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Adria, or at least that bit of it positioned near the top of the crustal stack, just got a little bit smaller. At about half past eight local time in the morning of the 9th of November 2022, a Magnitude 5.6 earthquake nucleated at a nominal depth of 10 km beneath the Adriatic sea near Ancona. The shock was felt in Rijeka, although not by me, because I was in the Adriatic at the time, but our next-door-but-one neighbour reported being quite severely shaken.

Figure 1. Epicentre and felt intensity contours of the Marotta earthquake

The depth is nominal because teleseimic methods of determining earthquake depths lack the resolution to define things any better in the uppermost crust. All we know, at present and unless some serious work is done on the records from nearby seismographs, is that the hypocentre was only a few kilometres down.

Figure 2. Moment-tensor solution for the Marotta earthquake

But if teleseismic arrivals are poor at defining very shallow hypocentres, what they can, and in this case have, given us is the nature of the dislocation. It was an almost pure compression, directed almost precisely at right angles to the Italian coast and with focal planes dipping at about 45̎°. Somewhat steeper than that on the west dipping plane and shallower on the east dipping one, and since it was almost certainly the western block that moved over the eastern block it was, technically speaking, a reverse fault rather than a thrust. The western block is the Appenine range and the eastern block is the lost continent of Adria, and it is very well attested that the Appenines are moving east.

The use of teleseimic waves to study earthquakes has, of course, a very long history, and the methods are becoming increasingly sophisticated. The arrival times are increasingly being used for is the study of deep structure using tomographic techniques, and one recent paper includes a profile that passes very close to the epicentre of the Marotta earthquake. Its authors chose to show their cross-section with west to the right, in defiance of convention, and I, for one, would normally find that hard to work with and would probably reverse it, but in this case the orientation suits me very well. The lower margin of the map part of the illustration passes almost exactly through the Rijeka suburb of Sušak, where I am sitting writing this blog. It is very easy for me to imagine myself looking south towards that section.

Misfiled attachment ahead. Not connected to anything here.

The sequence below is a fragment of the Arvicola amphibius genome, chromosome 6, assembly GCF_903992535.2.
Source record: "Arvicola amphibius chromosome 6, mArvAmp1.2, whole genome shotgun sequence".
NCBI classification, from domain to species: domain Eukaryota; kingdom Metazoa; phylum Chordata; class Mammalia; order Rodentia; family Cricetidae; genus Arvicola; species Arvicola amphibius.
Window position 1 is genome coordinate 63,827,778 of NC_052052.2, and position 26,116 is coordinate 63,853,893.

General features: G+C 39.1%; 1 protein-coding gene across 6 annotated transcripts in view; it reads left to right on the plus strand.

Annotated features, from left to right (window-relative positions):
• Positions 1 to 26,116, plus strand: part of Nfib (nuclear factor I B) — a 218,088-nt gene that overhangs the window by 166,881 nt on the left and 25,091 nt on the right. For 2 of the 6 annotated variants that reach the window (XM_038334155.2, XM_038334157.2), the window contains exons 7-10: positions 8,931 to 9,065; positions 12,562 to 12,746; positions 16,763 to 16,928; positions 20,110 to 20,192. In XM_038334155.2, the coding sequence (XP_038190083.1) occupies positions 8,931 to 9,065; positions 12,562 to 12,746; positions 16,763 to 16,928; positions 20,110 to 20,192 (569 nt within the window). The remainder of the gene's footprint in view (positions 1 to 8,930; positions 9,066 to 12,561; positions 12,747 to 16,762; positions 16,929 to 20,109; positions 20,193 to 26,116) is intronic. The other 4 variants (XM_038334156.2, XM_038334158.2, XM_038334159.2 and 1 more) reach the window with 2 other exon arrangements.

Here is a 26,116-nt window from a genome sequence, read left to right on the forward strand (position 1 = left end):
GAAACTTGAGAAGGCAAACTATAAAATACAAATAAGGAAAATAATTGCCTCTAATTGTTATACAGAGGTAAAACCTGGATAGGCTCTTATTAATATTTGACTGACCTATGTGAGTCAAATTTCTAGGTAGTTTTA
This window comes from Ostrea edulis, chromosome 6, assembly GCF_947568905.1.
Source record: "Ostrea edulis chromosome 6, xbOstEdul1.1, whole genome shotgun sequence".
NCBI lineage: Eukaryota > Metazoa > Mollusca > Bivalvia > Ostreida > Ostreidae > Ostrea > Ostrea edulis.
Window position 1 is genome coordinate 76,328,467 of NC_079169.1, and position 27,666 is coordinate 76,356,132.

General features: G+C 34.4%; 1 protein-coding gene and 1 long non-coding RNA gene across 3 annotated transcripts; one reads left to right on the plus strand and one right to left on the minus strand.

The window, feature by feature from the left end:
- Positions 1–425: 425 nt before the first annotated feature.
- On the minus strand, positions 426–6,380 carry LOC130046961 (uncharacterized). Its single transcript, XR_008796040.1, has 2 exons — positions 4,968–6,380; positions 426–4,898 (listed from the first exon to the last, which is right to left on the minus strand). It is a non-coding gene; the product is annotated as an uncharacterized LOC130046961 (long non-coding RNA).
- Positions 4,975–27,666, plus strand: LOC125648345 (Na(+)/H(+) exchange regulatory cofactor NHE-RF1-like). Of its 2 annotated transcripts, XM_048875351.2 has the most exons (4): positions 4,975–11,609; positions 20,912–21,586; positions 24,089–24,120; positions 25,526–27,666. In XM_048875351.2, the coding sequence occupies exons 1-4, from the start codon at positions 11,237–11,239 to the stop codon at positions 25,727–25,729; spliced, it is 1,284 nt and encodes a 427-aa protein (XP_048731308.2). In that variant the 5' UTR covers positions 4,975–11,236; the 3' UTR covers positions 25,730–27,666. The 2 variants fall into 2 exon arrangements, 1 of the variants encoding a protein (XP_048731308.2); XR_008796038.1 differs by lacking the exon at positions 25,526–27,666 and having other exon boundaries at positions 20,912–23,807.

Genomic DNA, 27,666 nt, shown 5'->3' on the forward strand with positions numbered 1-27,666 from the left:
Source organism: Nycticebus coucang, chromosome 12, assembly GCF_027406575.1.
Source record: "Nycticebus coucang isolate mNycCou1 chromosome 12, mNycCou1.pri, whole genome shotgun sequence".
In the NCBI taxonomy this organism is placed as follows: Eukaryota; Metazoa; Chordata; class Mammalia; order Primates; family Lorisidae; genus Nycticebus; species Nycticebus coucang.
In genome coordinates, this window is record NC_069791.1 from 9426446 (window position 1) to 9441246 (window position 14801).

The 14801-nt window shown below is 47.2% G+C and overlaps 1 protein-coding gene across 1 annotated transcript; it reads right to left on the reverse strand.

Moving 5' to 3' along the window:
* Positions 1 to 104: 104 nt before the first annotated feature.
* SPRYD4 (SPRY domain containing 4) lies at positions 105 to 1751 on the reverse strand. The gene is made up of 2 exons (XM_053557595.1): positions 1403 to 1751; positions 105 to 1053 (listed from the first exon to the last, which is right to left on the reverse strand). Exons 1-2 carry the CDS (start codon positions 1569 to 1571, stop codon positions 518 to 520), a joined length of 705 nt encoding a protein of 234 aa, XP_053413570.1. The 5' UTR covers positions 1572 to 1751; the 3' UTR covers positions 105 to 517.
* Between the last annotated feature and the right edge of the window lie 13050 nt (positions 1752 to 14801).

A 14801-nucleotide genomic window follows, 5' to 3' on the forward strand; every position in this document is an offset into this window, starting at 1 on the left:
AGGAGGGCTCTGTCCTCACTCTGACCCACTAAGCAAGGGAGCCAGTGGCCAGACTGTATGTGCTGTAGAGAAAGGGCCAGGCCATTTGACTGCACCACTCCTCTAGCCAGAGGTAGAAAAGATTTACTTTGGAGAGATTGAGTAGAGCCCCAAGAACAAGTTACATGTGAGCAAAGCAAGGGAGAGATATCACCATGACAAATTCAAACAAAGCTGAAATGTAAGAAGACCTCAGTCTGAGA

Figure 3.Tomographic section running almost through the site of the Marotta earthquake, Figure A12 of Handy, M. R. Schmid, S. M. Paffrath, M. Friederich. W,. 2021 Slabs in the greater Alpine area – interpretations based on teleseismic P-wave. The red circle at the lower edge of the map swathe marks the location of the city of Rijeka.

Looking at that section, the story seems quite a simple one, at least as far as the Marotta earthquake is concerned. Thrusting is shown in the very shallow section involving the Apennines, and at greater depth there is a detached ‘Adriatic’ slab sinking into the asthenosphere. The fact that it has detached can be taken as evidence for it being oceanic lithosphere, in which case the western continent-ocean boundary  of the Adriatic Plate must be close to the present Adriatic shoreline of Italy. Shortening in this area is taking place within the Apennines as they pile up against the non-subductible Adria continental  block, and the Marotta earthquake must be very close to that front, if not actually at it. The front itself would surely have moved east, by a few centimetres at least.

But what about the eastern side of Adria? Here things become more complicated. At very shallow levels the situation is almost an image of that in the west, with the Dinarides thrusting over Adria, but at depth things are very different. There is a detached slab, but it is much deeper than its counterpart in the west and it is labelled as a ‘detached European slab’. It is here that the orientation of the cross-section plays us false. That slab is interpreted as part of the European plate that was overthrust by Adria. Further south, we are told, there is no high-velocity material that might be assigned to oceanic lithosphere on the eastern part of the Adriatic Plate, but only hot mantle associated with Pannonian extension. However, most reconstructions assume that the eastern Adriatic Plate would have been oceanic. There are many mysteries still to be solved in this area.